Basseterre, St. Kitts (SKNIS): Officials in St. Kitts and Nevis used the May 18 edition of “Working for You” to highlight the future of museums in the twin-island Federation, as the idea going forward is to have museums that are more welcoming, embracing and engaging to the public.
“What we want to see – for us at the National Trust – is a modern museum that can capture the attention of all audiences and be able to tell the story in a manner that is engaging. That, for me, is key,” said Ryllis Godeth, Executive Director at the St. Christopher National Trust in St. Kitts. “We also want to have more than one museum where we can tell different aspects of our history in a more detailed manner. There are lots of other avenues that we are looking at where we can develop museums and those will be expounded on as time goes by.”
The St. Christopher National Trust is a non-governmental organization (NGO) that was established by an Act of Parliament in 2009. The primary objective of the Trust is the administering and preserving of sites, buildings and objects that are of archaeological, architectural, artistic, environmental and historical importance on St. Kitts.
Jahnel Nisbett, Director at the Nevis Historical and Conservation Society, spoke to the use of interactive technology adding that the incorporation of such will make visitors’ visit and experience more memorable.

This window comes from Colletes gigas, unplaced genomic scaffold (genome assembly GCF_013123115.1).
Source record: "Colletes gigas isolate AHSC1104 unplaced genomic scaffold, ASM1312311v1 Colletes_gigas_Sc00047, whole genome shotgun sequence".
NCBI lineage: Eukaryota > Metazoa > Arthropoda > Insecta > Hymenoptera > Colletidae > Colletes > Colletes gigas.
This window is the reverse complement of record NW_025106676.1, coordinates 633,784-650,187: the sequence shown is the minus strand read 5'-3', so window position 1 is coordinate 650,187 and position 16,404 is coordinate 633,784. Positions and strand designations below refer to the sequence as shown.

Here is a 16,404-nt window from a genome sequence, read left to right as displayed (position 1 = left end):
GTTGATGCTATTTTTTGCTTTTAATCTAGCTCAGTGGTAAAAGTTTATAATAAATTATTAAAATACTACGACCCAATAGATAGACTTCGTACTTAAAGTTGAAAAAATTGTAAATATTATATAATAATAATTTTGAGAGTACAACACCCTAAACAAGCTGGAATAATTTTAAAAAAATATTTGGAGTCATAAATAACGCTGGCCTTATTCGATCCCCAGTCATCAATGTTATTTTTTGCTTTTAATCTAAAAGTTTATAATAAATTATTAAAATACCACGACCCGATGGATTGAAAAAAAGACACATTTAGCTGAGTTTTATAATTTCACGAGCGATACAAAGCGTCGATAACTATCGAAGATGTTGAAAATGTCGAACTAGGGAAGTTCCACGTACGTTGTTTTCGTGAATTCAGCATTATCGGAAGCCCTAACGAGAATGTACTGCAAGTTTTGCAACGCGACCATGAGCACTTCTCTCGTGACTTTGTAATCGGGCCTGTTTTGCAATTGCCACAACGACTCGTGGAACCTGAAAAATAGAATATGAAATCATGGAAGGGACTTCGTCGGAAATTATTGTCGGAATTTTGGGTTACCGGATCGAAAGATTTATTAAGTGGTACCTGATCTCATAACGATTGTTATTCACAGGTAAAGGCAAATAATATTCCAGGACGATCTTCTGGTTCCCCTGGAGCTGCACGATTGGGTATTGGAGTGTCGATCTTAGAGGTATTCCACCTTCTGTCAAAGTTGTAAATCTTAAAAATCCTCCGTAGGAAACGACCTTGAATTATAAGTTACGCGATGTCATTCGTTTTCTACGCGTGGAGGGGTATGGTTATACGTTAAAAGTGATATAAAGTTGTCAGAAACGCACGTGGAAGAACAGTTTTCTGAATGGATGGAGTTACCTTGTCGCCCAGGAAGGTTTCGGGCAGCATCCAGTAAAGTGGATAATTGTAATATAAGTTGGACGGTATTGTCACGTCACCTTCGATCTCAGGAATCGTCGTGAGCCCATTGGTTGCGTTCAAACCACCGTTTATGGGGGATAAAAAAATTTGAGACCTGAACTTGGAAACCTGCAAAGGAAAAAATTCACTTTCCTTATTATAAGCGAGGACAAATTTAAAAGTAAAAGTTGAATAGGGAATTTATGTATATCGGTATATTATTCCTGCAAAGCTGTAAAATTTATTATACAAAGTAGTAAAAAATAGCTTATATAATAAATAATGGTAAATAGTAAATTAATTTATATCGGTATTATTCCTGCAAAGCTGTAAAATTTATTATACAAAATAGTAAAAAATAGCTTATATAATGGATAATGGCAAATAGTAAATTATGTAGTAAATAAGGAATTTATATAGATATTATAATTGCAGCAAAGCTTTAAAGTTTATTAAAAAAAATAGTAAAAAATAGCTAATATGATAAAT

“We would like to incorporate a bit more technology into it [Nevis Historical and Conservation Society] to be able to effectively tell the story in our museum space, as well as develop a space where we can do more temporary exhibitions that are relevant to the time,” said Ms. Nisbett. “We would love to expound on Nevis as a living museum, to expand on the information at the different sites and how individuals can interact when they go from site to site. That is what we are looking for in Nevis for our museums.”
The Nevis Historical and Conservation Society is a non-profit, non-governmental organization. It was founded in 1980 to protect the cultural and natural heritage of the island of Nevis.
Equally important, Percival Hanley, General Manager at the Brimstone Hill Fortress National Park Society supported the idea of a living museum, noting that the Brimstone Hill Fortress is a great example of such.
“The whole park itself is the museum, its structures and all the things related to it, even its geology and how it was made is all there to be seen. Visiting the Hill is visiting a museum. But, of course, within that museum we have museum rooms that go on to give you further interpretation and presentation of some of these details,” said Mr. Percival.
One special mention was the development of a sugar museum, one which Mrs. Godeth said is a fight that the Trust has been having since the sugar industry was closed in 2005. She is confident, however, that a museum of such nature will be introduced into the Federation in the near future.